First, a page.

“With this initiative, CFM reinforces its commitment to the category of expanding discussions on changes in these rules, seeking to involve different segments of representation”, said Giamberardino. From now on, CFM Resolution No. 2,314/2022 defines and regulates telemedicine as a form of medical services mediated by technologies and communication.

security and privacy – To ensure respect for medical confidentiality, for example, a fundamental ethical principle in the relationship with patients, in the services provided by telemedicine “the data and images of the patients, contained in the record of the medical record, must be preserved, obeying the legal norms and the CFM pertinent to the custody, handling, integrity, veracity, confidentiality, privacy, irrefutability and guarantee of professional secrecy of information”.

According to the new resolution, telemedicine care must be recorded in physical medical records or in the use of information systems, in the patient’s Electronic Health Record System (SRES), meeting standards of representation, terminology and interoperability.

The anamnesis and propaedeutic data and the results of complementary exams, and the medical conduct adopted, related to the care provided by telemedicine must also be preserved, under the custody of the doctor responsible for the care in his own office or of the technical director, in case of intervention of company or institution.

patient agreement – The resolution establishes that the patient or his legal representative must authorize the telemedicine service and the transmission of his images and data through (term of agreement and authorization) free and informed consent, sent by electronic means or by recording the reading of the text and concordance, and must be part of the patient’s SRES.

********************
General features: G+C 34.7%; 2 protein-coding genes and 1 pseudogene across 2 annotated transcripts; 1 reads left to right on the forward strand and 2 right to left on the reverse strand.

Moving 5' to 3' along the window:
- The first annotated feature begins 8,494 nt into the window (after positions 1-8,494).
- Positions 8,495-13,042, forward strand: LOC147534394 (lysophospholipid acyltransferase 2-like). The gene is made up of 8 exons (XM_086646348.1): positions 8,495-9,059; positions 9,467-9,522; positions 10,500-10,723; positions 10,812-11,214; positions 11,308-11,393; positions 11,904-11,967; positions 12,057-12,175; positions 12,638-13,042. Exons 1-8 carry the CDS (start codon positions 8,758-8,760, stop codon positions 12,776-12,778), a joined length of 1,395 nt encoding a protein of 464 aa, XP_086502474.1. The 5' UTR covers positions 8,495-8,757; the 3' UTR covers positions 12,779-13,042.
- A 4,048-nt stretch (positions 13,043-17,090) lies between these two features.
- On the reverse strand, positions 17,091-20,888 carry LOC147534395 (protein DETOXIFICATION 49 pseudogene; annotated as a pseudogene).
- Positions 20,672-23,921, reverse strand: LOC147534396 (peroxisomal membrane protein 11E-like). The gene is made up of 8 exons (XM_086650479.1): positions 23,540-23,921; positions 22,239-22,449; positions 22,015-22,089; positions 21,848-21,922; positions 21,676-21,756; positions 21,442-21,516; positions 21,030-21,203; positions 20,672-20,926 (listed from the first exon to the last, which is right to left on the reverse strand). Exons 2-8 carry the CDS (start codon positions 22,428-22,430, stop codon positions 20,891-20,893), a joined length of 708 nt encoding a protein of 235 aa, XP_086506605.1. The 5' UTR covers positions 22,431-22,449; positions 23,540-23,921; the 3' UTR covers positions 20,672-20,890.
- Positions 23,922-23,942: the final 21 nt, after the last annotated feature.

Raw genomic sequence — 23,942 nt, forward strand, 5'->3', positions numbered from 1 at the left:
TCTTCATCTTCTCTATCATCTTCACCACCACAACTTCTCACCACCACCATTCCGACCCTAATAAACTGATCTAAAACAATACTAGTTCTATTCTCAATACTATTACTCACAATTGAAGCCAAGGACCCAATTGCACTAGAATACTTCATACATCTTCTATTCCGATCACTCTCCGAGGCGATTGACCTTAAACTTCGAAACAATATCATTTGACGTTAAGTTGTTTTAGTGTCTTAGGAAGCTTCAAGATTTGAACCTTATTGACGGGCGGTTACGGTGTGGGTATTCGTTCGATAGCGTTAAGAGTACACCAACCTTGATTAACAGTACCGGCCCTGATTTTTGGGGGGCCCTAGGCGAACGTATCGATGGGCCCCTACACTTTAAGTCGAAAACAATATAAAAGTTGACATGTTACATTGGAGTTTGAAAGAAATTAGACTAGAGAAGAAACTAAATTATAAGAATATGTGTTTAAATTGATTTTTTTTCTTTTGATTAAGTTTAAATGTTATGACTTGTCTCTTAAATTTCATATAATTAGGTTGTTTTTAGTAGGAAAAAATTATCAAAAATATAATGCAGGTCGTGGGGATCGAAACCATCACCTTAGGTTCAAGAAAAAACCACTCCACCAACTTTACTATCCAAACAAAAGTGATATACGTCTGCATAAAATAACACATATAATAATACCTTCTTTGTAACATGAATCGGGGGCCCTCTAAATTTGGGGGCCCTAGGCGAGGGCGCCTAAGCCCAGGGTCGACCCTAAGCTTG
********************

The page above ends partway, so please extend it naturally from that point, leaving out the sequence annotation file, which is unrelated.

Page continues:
It also establishes that, in the case of remote issuance of a report, it must contain the doctor’s identification, including name, CRM record number and doctor’s professional address, patient identification and data, in addition to the date, time and signature of the doctor with digital certification of the physician in the ICP-Brasil standard or another legally accepted standard. In addition, personal and clinical data from medical telecare must follow the definitions of the LGPD and other legal provisions regarding the primary purposes of the data.

“There is no doubt that this technological innovation makes a major contribution to patient care, but as with any healthcare act, the patient needs to be assured that there is a credible governance structure in place. The quality and safety of care should be a priority at these points of care”, points out the rapporteur.

Check out some of the highlights of the new Telemedicine Resolution:

Face-to-face consultation: the doctor has the autonomy to decide whether or not the first consultation can be in person. It is reiterated that the gold standard of reference for medical consultations is the meeting in person, with telemedicine being a complementary act. Remote medical services can never replace the constitutional commitment to guarantee face-to-face care according to the SUS principles of integrality, equity, universality to all patients.

Clinical follow-up: In the care of chronic diseases or diseases that require long-term care, a face-to-face consultation with the patient’s attending physician must be carried out at intervals not exceeding 180 days.